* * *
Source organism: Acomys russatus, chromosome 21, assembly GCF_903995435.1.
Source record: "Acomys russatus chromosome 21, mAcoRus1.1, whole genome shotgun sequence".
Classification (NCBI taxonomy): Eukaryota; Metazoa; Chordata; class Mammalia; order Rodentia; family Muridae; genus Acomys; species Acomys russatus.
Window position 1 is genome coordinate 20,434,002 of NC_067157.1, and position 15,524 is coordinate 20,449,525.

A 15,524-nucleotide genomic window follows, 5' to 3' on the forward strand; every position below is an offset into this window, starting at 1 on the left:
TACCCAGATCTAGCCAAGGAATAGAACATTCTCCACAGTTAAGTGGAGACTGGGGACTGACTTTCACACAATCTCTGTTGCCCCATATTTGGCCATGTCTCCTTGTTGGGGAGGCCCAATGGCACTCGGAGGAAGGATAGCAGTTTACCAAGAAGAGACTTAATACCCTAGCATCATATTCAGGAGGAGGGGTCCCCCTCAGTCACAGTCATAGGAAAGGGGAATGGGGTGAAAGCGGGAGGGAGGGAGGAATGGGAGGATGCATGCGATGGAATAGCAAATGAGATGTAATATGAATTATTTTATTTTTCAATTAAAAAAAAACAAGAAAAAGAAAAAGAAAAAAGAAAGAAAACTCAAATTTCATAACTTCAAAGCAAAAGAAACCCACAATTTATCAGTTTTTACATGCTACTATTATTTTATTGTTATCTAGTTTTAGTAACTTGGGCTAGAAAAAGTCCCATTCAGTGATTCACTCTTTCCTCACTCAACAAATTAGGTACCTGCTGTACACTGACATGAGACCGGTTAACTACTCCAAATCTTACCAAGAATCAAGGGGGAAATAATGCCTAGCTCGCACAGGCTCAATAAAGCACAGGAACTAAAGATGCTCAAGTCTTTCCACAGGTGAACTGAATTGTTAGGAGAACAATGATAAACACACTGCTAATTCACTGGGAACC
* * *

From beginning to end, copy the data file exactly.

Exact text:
Source organism: Acomys russatus, chromosome 21, assembly GCF_903995435.1.
Source record: "Acomys russatus chromosome 21, mAcoRus1.1, whole genome shotgun sequence".
Classification (NCBI taxonomy): Eukaryota; Metazoa; Chordata; class Mammalia; order Rodentia; family Muridae; genus Acomys; species Acomys russatus.
Window position 1 is genome coordinate 20,434,002 of NC_067157.1, and position 15,524 is coordinate 20,449,525.

A 15,524-nucleotide genomic window follows, 5' to 3' on the forward strand; every position below is an offset into this window, starting at 1 on the left:
TACCCAGATCTAGCCAAGGAATAGAACATTCTCCACAGTTAAGTGGAGACTGGGGACTGACTTTCACACAATCTCTGTTGCCCCATATTTGGCCATGTCTCCTTGTTGGGGAGGCCCAATGGCACTCGGAGGAAGGATAGCAGTTTACCAAGAAGAGACTTAATACCCTAGCATCATATTCAGGAGGAGGGGTCCCCCTCAGTCACAGTCATAGGAAAGGGGAATGGGGTGAAAGCGGGAGGGAGGGAGGAATGGGAGGATGCATGCGATGGAATAGCAAATGAGATGTAATATGAATTATTTTATTTTTCAATTAAAAAAAAACAAGAAAAAGAAAAAGAAAAAAGAAAGAAAACTCAAATTTCATAACTTCAAAGCAAAAGAAACCCACAATTTATCAGTTTTTACATGCTACTATTATTTTATTGTTATCTAGTTTTAGTAACTTGGGCTAGAAAAAGTCCCATTCAGTGATTCACTCTTTCCTCACTCAACAAATTAGGTACCTGCTGTACACTGACATGAGACCGGTTAACTACTCCAAATCTTACCAAGAATCAAGGGGGAAATAATGCCTAGCTCGCACAGGCTCAATAAAGCACAGGAACTAAAGATGCTCAAGTCTTTCCACAGGTGAACTGAATTGTTAGGAGAACAATGATAAACACACTGCTAATTCACTGGGAACC